Most fascinating to me was Farley's history and description of the type of relics available for veneration by the pious in the Middle Ages subsequent to the death of Charlemagne in 814. Countless slivers of and nails from the True Cross, the breast milk, hair, comb, handkerchief and wedding ring of the Virgin Mary, St. Joseph's hammer and one of his carpentered carts that Jesus helped build, the Redeemer's tears, barbs from the Crown of Thorns, a preserved fish and stale bread from the miraculously enlarged picnic lunch used by Jesus to feed thousands, the very finger that Doubting Thomas stuck in the risen Christ's side, shards of marble from the pillar on which God's son was flogged, the sponge used to quench his thirst on the Cross, a chunk of the Last Supper's table, and JC's own sandals. And, of course, the Holy Foreskin. Several, in fact. The list is endless when one includes the alleged bits and pieces of the saints and martyrs left behind. One can only imagine the hand-rubbing glee felt by the Levantine flimflammers as they watched the suckers debarking from the long ships arrived from the ports of Western Europe.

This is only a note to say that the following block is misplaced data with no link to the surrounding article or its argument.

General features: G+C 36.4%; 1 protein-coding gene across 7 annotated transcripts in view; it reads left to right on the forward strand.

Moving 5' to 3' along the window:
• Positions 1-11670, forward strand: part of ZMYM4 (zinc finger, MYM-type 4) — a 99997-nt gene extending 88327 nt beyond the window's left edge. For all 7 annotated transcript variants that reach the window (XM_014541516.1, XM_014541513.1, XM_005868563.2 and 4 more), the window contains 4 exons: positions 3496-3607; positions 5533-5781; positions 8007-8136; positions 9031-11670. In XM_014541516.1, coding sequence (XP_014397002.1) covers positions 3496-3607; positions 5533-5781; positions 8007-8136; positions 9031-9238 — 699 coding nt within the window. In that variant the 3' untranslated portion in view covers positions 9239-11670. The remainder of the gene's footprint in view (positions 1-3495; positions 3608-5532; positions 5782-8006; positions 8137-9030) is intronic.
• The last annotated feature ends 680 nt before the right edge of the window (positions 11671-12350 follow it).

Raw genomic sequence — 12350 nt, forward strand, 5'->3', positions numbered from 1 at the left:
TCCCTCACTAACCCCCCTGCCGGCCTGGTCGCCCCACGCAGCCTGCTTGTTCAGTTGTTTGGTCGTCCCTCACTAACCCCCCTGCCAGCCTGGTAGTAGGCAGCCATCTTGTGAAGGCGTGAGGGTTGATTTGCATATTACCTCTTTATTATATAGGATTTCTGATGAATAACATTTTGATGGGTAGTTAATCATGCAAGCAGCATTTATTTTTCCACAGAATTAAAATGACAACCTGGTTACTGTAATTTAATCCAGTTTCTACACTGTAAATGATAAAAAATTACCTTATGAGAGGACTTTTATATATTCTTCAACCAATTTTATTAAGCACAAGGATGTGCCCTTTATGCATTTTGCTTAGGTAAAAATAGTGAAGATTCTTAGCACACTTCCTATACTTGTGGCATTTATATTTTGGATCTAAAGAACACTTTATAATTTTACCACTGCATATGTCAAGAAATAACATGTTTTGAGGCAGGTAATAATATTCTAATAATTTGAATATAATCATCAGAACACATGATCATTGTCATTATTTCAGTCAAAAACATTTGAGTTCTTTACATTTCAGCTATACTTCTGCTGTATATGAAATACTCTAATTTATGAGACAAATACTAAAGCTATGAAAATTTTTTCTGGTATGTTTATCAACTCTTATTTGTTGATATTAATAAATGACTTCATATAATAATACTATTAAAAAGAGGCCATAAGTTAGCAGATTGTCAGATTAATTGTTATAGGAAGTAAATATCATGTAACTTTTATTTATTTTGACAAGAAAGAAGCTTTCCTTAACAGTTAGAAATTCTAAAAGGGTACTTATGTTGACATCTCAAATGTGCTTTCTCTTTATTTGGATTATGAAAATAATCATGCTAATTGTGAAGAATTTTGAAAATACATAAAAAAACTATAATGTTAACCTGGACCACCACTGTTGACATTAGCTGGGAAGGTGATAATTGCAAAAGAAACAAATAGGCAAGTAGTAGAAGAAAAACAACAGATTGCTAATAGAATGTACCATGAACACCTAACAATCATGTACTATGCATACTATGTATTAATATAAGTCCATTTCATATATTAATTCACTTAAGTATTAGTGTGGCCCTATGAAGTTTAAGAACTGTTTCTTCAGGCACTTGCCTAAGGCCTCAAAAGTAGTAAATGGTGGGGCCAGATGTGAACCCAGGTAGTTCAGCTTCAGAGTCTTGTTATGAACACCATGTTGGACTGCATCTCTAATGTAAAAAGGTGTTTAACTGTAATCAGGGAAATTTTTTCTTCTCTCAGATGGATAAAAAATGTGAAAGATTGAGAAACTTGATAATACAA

The subtitle of AN IRREVERENT CURIOSITY is IN SEARCH OF THE CHURCH'S STRANGEST RELIC IN ITALY'S ODDEST TOWN. The town is, obviously, Calcata, and its history and inhabitants absorb much of the author's narrative; so much so that the main thread of the book - the hunt for the sacred relic - is sometimes obscured by all the textual padding. Of course, it's to be expected that the recorded experiences of a resident in foreign climes become focused on the eccentricities of the locals. One only need read the books of such expats as Peter Mayle (A Year in Provence), Annie Hawes (Extra Virgin: A Young Woman Discovers the Italian Riviera, Where Every Month Is Enchanted), and Victoria Twead (Chickens, Mules and Two Old Fools: Tuck into a slice of Andalucían Life); that's part of the fun.